Sandra Day O’Connor says she has dementia, ‘probably Alzheimer’s’
PHOENIX — Sandra Day O’Connor, the first woman on the Supreme Court, said in a letter released Tuesday that she has the beginning stages of dementia and “probably Alzheimer’s disease.”
O’Connor, who was raised in Arizona and currently lives in Phoenix, said her diagnosis was made “some time ago” and that as her condition has progressed she is “no longer able to participate in public life.”
The 88-year-old called on “new leaders” to “make civic learning and civic engagement a reality for all” as she did with her non-profit iCivics.
“It is my great hope that our nation will commit to educating our youth about civics, and to helping young people understand their crucial role as informed, active citizens in our nation,” she added.
She also called on “private citizens, counties, states, and the federal government (to) work together to create and fund a nationwide civics education initiative.”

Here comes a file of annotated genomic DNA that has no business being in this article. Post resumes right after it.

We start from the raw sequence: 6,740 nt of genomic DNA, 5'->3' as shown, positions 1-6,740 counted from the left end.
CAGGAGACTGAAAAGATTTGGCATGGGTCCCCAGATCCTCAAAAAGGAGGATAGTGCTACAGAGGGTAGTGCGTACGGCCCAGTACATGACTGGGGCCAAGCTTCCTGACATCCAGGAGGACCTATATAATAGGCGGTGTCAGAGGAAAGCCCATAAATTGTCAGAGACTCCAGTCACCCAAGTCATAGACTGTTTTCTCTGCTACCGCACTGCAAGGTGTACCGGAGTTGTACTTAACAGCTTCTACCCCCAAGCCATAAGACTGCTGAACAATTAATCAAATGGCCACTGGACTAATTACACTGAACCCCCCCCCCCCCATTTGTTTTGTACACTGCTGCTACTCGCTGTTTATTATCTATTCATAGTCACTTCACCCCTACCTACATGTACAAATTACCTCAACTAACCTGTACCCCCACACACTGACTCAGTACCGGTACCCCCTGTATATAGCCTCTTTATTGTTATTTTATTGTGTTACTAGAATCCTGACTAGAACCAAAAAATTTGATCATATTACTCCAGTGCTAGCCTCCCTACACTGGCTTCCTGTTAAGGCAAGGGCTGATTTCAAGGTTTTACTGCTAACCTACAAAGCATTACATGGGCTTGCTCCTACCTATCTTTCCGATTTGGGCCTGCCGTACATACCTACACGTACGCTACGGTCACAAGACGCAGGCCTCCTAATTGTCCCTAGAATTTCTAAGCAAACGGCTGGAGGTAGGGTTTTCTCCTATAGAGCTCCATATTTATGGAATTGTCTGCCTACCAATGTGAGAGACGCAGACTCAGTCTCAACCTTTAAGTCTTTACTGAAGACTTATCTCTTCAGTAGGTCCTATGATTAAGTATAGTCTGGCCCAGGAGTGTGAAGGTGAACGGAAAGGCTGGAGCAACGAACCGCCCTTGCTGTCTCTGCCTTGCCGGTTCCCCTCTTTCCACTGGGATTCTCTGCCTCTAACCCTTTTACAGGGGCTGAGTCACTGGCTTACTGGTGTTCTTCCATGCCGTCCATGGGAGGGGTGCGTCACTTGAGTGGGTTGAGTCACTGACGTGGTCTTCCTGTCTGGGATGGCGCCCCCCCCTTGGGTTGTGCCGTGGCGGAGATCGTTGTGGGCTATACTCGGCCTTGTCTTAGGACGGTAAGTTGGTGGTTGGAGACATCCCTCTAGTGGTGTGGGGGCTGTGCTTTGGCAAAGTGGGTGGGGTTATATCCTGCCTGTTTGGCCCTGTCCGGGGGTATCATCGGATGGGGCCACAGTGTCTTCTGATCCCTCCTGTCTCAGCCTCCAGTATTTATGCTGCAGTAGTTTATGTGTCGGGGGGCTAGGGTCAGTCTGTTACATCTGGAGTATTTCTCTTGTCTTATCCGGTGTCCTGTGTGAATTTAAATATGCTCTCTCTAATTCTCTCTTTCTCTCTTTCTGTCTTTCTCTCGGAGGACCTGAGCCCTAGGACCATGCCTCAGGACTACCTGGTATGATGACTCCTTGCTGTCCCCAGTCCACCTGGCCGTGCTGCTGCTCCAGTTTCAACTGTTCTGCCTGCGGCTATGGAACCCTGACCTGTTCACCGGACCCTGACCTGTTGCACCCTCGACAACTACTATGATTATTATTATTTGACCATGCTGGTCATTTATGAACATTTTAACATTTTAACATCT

O’Connor said she would continue to live in Phoenix as she battles dementia in the final chapter of her life.
“While the final chapter of my life with dementia may be trying, nothing has diminished my gratitude and deep appreciation for the countless blessings in my life,” she said.
“How fortunate I feel to be an American and to have been presented with the remarkable opportunities available to the citizens of our country.”
In a statement, Chief Justice John Roberts said he was saddened by O’Connor’s news, but “not at all surprised that she used the occasion of sharing that fact to think of our country first, and to urge an increased commitment to civics education.”
Arizona Gov. Doug Ducey said in a statement that “it is on all of us to carry on her legacy and to ensure her lessons remain fresh to every new generation of Americans.”
O’Connor was nominated by President Ronald Reagan and took her seat on the court in 1981.
She announced her retirement in 2005.
O’Connor’s announcement came a day after a story by The Associated Press that she had stepped back from public life.
The Associated Press contributed to this report.